The point of this post is to show you how to use positional differences a bit more specifically then in my other article "The Art Of Chess Planning". In that post I tried to get you acquainted with the concept of positional chess differences, but now I will go more in depth, and explain what to expect with each difference in positions. I will list them and then explain how to use them.
Minor Pieces: There are a few different common minor piece combinations. They are as follows: 2B vs 2B, 2B vs B+N, 2B vs 2N, 2N vs B+N, B+N vs B+N, B vs B, N vs N, B vs N, and 2N vs 2N. For about half of these, such as 2Bs vs 2Bs, or 2Ns vs 2Ns, what to do is pretty obvious since there is no imbalance. The others I will explain in greater detail. For 2Bs vs B+N, the main thing to look for is pawn structure. Generally having the 2Bs (when your opponent doesn't), is considered an advantage. If the pawn structure is closed however, they might be worse than the B+N because while bishops like open positions, knights thrive in closed ones. Think of it this way. An animal that lives on land will drown in the water, and a fish will suffocate on land. (Actually, a fish will drown in the water as well if it can't move quickly enough to move oxygen through it's gills), but I digress. Enough morbid suffocation analogies. My point is simply that in order to survive, you have to create the proper environment for your army. So for the side with the 2Bs, you should generally make the center of the board as open as possible (usually meaning trade off center pawns). The other side should try to 1. Keep the board ACAP (as closed as possible). 2 Trade off at least one of the bishops, thus making the minor piece battle a bit more "fair". I will show yo
u what I mean.
Here is a general rule for deciding if bishops are better or knights. If there are 5 pawns or less on the board, bishops are more powerful. If there are 7 or 8, Knights are better. If there are 6, they are about equal. Here is an example with 4 pawns where the bishops dominate the board.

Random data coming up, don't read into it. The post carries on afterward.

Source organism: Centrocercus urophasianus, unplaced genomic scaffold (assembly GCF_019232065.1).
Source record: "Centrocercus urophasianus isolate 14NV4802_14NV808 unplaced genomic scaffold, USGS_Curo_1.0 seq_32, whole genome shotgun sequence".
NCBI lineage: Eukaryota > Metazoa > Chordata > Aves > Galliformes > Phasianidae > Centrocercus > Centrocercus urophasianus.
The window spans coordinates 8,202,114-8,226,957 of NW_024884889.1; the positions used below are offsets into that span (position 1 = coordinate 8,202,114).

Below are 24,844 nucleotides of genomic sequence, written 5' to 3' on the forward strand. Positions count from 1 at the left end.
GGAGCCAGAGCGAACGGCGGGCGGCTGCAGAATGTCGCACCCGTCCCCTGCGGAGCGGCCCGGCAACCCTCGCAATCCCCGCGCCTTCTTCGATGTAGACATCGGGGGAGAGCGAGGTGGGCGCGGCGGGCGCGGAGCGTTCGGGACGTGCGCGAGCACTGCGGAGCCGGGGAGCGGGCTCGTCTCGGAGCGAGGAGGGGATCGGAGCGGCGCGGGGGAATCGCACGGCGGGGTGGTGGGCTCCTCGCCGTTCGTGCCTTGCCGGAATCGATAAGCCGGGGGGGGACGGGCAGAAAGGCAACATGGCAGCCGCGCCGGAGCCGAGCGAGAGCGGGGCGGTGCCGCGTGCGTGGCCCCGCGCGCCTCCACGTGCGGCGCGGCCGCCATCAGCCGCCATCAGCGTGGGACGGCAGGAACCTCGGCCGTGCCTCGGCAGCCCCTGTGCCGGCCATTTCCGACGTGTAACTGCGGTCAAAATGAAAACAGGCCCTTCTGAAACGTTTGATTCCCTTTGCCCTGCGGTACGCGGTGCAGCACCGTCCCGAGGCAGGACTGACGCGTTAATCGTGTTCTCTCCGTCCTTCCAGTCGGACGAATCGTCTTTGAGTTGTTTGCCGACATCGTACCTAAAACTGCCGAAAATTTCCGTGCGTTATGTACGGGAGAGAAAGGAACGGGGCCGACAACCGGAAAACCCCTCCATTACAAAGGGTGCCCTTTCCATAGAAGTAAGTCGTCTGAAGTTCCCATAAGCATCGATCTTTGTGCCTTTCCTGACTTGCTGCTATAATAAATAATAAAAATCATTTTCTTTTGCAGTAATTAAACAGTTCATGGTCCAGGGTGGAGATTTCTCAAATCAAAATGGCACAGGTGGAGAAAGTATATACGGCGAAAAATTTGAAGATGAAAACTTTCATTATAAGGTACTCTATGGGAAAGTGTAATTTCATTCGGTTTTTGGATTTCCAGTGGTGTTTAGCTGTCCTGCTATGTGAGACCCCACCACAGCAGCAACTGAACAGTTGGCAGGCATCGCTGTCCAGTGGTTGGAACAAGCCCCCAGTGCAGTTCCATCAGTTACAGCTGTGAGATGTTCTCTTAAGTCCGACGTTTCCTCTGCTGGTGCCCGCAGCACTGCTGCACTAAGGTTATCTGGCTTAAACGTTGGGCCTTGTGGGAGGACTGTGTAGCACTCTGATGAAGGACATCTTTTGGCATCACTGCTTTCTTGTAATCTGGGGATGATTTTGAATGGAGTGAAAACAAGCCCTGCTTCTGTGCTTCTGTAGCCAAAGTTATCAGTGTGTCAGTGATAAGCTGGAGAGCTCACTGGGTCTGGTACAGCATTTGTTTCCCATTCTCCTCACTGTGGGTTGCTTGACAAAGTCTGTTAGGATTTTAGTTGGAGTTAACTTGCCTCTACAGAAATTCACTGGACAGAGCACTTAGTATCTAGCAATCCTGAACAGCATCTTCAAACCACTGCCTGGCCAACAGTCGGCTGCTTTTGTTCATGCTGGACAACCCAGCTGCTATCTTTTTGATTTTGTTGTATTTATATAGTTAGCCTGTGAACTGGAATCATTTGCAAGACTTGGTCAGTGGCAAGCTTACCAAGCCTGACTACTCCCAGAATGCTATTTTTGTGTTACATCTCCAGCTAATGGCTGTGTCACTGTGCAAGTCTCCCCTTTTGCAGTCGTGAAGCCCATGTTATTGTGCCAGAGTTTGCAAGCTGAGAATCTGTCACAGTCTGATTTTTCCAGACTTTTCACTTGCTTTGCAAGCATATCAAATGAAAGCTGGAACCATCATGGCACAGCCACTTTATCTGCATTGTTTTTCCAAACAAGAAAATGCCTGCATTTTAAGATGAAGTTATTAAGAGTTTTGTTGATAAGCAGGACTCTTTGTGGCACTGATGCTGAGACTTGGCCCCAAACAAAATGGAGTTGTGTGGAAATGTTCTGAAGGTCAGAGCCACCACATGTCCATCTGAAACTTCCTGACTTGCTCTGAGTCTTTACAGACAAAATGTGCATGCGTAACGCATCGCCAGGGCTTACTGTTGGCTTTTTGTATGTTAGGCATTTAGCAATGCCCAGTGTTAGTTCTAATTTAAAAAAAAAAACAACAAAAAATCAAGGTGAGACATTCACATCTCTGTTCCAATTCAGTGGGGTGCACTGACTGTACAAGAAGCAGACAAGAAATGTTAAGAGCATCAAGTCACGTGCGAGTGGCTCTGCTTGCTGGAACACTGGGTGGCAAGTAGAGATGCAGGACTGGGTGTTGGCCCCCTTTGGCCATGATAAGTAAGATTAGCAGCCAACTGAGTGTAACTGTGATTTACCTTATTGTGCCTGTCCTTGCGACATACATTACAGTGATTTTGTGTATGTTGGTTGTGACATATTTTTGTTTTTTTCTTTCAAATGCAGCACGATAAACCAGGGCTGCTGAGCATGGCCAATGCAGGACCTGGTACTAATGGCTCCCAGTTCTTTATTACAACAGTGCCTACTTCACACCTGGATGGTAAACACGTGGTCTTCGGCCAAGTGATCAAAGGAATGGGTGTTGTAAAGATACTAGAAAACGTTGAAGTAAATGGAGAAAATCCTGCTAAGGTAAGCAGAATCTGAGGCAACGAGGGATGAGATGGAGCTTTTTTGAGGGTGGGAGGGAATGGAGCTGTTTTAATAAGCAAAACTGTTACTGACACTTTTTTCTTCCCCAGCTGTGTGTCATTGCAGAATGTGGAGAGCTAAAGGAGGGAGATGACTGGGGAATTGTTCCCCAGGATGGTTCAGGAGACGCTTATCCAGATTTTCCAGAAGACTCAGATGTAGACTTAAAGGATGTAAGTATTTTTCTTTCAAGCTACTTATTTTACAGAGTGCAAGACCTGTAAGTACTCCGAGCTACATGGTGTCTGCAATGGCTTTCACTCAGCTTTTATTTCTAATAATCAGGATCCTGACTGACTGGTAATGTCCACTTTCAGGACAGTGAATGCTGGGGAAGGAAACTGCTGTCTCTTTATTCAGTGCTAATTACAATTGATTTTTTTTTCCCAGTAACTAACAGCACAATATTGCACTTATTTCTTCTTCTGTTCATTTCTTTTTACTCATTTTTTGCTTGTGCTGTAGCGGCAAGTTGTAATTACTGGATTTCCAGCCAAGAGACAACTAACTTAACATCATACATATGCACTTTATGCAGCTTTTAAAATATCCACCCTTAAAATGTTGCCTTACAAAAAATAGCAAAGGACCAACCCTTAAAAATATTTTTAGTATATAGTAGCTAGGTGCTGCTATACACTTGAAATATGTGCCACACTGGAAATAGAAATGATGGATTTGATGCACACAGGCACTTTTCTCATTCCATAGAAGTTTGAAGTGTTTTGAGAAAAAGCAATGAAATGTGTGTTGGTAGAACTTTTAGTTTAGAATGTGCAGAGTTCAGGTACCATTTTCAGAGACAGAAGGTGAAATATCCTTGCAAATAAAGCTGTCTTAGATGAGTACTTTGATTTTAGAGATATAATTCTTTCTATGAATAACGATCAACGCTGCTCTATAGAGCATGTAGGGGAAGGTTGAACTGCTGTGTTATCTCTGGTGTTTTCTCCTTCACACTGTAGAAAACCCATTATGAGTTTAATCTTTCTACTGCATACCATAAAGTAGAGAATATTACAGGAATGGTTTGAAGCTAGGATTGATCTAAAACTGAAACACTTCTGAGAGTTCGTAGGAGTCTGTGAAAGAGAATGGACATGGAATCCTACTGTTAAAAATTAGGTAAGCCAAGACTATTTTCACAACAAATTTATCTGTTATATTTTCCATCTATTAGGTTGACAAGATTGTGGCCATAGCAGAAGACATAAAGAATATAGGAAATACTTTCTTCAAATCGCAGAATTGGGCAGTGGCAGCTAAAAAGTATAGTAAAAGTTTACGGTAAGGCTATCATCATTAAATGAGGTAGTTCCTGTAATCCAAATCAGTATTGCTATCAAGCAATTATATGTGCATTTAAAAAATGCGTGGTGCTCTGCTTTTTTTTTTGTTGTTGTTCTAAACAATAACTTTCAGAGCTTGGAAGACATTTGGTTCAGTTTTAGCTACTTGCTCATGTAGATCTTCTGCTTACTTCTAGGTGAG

Now for 2Bs vs 2Ns. Since there are a lot of minor piece situations to cover, I will try to cover the essentials of each one and not bog you down with extraneous information. Here are the main points:
1. 2 Bishops work together better than 2 Knights. Therefore, in almost all cases the side with the knights will want to get rid of one if not both of the bishops.
2. This said, in order to make your knights "happy," you need to give them a post where they have a support point. Question: "what the heck is a support point" ? The answer is any square where the knight can't be attacked by an enemy pawn. Question: "what's so great about that"? Well, that depends. If your knight is achieving a goal there, then it can be very annoying for your opponent. If your knight isn't doing anything useful there, then don't put it there in the first place. Always first ask yourself, "What is my goal in this position" ? Next ask yourself "how can I achieve this goal" ? Then only look at moves that go with the theme of your plan. Instead of getting into a lot of detail about similar minor piece situations, I will show you some techniques that apply to each one. To prevent an opponent's knight from reaching it's ideal spot you can use pawns. If you have ever played atomic chess, you will be familiar with this technique. I will show you how it works. First off, the rules of atomic chess are, in case you were wondering, like this. It's played the same as regular chess exept when something's captured, everything within a 1-square radius "explodes" exept for pawns. Capturing pieces also always explode. Here is an example.
Now you see how this works. In general, knights on rank 1 are there because they are aiming for a better post. Same goes for knights on the second. The 3rd rank is the typical place for a knight to go because from there it is hard to attack, but can still influence the center of the board. A supported knight on the 4th is very good to have, because it can easily either advance or retreat. Generally, the farther your knight is (as long as it's safe) the better. However once a knight is past the 6th rank, it's strength diminishes. Now I'll just give you general rules to remember from this post.
1. you are almost always better off with your pawns on the opposite color of your bishops. 2. Knights are progressively stronger the farther they go up the board until the 6th rank. Then they get weaker. 3. Bishops and knights are both worth three points, but bishops are better in open games whereas knights prefer closed ones. Generally with 5 or less pawns for each side, bishops are better. With 7 or more, knights are better. with 6 they are about equal. 4. You can use pawns to limit your opponent's knight's mobility. Now I'll finish up by saying
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